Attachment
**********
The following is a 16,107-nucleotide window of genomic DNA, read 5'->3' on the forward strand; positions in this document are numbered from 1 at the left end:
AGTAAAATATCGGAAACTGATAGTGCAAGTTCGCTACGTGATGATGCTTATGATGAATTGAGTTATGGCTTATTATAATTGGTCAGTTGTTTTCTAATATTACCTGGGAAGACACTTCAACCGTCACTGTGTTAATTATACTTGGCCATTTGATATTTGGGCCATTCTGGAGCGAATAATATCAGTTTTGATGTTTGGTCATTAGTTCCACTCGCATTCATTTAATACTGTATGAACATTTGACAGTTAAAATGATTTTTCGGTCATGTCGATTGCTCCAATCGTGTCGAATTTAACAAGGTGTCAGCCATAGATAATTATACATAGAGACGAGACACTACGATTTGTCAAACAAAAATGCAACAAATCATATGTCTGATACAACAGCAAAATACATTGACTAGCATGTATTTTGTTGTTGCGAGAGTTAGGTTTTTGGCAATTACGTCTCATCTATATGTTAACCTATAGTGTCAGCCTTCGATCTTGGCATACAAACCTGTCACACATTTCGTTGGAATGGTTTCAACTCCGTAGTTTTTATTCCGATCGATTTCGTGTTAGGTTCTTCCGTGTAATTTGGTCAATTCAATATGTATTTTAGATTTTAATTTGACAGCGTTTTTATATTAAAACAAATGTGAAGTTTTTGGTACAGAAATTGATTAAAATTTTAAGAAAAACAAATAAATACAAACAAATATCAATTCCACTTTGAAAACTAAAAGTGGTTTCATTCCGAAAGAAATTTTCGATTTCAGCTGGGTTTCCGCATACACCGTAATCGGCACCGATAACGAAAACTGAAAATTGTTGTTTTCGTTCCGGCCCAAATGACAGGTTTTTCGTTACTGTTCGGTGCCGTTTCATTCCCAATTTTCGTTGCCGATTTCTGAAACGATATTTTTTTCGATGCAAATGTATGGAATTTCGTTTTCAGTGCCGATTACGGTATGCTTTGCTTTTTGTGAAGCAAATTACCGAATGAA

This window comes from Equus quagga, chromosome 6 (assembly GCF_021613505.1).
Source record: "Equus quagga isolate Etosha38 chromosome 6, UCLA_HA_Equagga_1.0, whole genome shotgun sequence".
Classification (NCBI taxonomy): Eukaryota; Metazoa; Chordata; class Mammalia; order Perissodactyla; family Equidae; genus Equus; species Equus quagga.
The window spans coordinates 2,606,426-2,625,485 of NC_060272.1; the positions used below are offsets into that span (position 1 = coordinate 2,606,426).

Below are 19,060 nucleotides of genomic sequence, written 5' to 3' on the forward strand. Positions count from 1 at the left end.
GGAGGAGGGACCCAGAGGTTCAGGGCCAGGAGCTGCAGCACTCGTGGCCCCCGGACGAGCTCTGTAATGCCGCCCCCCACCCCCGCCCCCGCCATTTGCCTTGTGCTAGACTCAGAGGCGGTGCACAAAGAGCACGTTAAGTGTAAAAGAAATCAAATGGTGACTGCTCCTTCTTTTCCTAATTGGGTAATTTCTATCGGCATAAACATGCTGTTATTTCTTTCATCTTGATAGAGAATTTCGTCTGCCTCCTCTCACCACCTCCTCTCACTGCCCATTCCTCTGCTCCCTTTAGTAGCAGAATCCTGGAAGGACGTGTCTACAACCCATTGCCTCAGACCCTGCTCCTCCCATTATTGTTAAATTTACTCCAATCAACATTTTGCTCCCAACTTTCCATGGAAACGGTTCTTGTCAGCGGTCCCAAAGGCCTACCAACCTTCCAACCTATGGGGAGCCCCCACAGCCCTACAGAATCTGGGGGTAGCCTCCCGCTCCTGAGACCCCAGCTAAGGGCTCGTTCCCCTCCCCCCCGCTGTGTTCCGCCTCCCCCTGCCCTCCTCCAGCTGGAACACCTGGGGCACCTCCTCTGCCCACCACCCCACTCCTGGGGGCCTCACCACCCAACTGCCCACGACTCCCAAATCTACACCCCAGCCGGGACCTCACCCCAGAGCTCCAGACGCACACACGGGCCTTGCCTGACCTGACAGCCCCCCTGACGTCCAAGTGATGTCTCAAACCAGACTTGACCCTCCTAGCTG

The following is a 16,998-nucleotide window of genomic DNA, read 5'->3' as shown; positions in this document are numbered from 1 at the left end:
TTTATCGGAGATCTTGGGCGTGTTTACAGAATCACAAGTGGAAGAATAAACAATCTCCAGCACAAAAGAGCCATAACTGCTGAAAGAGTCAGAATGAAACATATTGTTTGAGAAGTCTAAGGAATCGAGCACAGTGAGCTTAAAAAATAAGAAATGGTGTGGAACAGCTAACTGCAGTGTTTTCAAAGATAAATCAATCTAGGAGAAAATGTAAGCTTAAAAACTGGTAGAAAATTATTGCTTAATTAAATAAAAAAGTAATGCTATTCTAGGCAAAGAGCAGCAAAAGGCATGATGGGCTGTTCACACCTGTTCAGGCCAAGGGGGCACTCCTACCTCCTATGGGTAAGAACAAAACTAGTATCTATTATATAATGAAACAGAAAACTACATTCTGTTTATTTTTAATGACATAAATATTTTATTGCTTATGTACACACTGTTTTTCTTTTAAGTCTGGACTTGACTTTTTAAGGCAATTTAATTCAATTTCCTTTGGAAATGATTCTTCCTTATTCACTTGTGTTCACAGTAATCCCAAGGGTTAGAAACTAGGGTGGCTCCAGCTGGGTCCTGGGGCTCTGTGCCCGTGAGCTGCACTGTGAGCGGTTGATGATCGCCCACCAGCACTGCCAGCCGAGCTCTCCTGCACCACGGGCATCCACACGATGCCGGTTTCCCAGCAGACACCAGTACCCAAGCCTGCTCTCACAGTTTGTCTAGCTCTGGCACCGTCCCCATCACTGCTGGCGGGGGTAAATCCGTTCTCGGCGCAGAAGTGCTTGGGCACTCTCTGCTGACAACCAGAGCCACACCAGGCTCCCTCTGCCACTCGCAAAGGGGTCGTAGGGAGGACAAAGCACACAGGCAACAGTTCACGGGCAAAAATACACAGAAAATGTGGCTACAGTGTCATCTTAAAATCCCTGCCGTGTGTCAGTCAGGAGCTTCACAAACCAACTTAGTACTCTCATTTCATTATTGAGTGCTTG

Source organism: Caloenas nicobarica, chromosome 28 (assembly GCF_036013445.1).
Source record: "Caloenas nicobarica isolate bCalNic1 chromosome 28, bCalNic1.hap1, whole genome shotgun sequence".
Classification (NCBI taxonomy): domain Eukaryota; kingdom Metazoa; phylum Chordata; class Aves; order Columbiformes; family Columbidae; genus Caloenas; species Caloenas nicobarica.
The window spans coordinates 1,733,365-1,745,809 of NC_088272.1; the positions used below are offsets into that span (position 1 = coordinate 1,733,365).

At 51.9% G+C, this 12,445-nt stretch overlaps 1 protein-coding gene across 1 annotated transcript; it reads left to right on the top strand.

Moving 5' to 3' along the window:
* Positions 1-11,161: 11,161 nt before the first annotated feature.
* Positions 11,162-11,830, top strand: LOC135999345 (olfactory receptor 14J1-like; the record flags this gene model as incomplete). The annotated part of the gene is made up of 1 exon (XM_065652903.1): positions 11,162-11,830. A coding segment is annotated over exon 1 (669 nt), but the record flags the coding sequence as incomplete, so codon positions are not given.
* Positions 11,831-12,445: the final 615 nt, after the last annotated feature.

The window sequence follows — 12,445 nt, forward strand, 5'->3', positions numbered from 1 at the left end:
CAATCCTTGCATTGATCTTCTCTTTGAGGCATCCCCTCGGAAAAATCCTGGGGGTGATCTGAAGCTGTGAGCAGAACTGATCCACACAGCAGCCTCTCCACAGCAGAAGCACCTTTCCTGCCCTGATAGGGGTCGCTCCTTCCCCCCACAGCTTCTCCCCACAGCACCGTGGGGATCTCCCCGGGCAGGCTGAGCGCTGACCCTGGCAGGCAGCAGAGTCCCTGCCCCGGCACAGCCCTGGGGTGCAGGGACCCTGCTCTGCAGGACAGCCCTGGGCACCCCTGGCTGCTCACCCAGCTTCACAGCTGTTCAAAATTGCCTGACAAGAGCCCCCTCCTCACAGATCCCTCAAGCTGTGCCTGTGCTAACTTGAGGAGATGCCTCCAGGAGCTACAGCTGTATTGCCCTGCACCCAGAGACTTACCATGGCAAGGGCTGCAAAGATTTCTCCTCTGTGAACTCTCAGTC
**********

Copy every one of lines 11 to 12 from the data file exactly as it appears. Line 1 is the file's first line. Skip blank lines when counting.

Source organism: Caloenas nicobarica, chromosome 28 (assembly GCF_036013445.1).
Source record: "Caloenas nicobarica isolate bCalNic1 chromosome 28, bCalNic1.hap1, whole genome shotgun sequence".